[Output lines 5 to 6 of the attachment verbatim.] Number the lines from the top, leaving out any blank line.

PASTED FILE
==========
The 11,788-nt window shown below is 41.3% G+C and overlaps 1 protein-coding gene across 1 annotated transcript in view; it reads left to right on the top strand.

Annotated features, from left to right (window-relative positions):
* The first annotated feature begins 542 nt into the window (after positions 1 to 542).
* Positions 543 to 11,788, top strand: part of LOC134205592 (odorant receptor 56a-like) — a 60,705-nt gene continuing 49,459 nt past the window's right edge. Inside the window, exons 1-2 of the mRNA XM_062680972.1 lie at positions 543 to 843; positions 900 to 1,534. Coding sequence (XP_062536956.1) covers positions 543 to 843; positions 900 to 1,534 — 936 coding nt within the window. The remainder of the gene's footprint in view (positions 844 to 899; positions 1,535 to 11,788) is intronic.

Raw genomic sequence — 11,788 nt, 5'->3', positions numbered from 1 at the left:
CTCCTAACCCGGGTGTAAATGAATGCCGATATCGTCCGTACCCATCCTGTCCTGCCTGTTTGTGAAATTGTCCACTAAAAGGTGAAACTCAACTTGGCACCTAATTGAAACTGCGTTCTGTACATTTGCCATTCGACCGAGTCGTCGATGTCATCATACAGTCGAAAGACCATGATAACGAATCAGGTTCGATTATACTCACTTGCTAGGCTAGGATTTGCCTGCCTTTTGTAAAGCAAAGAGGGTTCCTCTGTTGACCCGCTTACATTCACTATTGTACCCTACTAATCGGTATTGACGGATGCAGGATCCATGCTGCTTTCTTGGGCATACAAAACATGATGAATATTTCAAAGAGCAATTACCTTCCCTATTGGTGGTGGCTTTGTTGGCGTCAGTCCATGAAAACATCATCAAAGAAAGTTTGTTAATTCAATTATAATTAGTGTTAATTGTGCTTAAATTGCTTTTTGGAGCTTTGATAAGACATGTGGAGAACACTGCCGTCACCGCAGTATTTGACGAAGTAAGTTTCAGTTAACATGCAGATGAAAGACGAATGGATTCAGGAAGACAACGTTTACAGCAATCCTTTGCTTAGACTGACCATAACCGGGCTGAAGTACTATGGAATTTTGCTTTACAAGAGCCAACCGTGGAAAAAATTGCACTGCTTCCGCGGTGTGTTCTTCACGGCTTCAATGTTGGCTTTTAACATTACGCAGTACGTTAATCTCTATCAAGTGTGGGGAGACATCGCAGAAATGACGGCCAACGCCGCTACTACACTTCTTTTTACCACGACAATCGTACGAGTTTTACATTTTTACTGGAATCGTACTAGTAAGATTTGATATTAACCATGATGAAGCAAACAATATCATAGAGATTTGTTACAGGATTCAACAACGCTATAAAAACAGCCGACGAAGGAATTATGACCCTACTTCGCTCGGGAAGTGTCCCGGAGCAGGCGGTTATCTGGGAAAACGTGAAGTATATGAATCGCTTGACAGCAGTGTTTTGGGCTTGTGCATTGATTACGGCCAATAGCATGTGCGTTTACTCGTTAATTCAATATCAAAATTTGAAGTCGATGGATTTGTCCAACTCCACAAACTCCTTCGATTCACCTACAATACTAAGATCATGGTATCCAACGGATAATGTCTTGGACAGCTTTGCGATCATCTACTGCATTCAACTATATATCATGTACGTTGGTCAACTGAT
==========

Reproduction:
Raw genomic sequence — 11,788 nt, 5'->3', positions numbered from 1 at the left:
CTCCTAACCCGGGTGTAAATGAATGCCGATATCGTCCGTACCCATCCTGTCCTGCCTGTTTGTGAAATTGTCCACTAAAAGGTGAAACTCAACTTGGCACCTAATTGAAACTGCGTTCTGTACATTTGCCATTCGACCGAGTCGTCGATGTCATCATACAGTCGAAAGACCATGATAACGAATCAGGTTCGATTATACTCACTTGCTAGGCTAGGATTTGCCTGCCTTTTGTAAAGCAAAGAGGGTTCCTCTGTTGACCCGCTTACATTCACTATTGTACCCTACTAATCGGTATTGACGGATGCAGGATCCATGCTGCTTTCTTGGGCATACAAAACATGATGAATATTTCAAAGAGCAATTACCTTCCCTATTGGTGGTGGCTTTGTTGGCGTCAGTCCATGAAAACATCATCAAAGAAAGTTTGTTAATTCAATTATAATTAGTGTTAATTGTGCTTAAATTGCTTTTTGGAGCTTTGATAAGACATGTGGAGAACACTGCCGTCACCGCAGTATTTGACGAAGTAAGTTTCAGTTAACATGCAGATGAAAGACGAATGGATTCAGGAAGACAACGTTTACAGCAATCCTTTGCTTAGACTGACCATAACCGGGCTGAAGTACTATGGAATTTTGCTTTACAAGAGCCAACCGTGGAAAAAATTGCACTGCTTCCGCGGTGTGTTCTTCACGGCTTCAATGTTGGCTTTTAACATTACGCAGTACGTTAATCTCTATCAAGTGTGGGGAGACATCGCAGAAATGACGGCCAACGCCGCTACTACACTTCTTTTTACCACGACAATCGTACGAGTTTTACATTTTTACTGGAATCGTACTAGTAAGATTTGATATTAACCATGATGAAGCAAACAATATCATAGAGATTTGTTACAGGATTCAACAACGCTATAAAAACAGCCGACGAAGGAATTATGACCCTACTTCGCTCGGGAAGTGTCCCGGAGCAGGCGGTTATCTGGGAAAACGTGAAGTATATGAATCGCTTGACAGCAGTGTTTTGGGCTTGTGCATTGATTACGGCCAATAGCATGTGCGTTTACTCGTTAATTCAATATCAAAATTTGAAGTCGATGGATTTGTCCAACTCCACAAACTCCTTCGATTCACCTACAATACTAAGATCATGGTATCCAACGGATAATGTCTTGGACAGCTTTGCGATCATCTACTGCATTCAACTATATATCATGTACGTTGGTCAACTGAT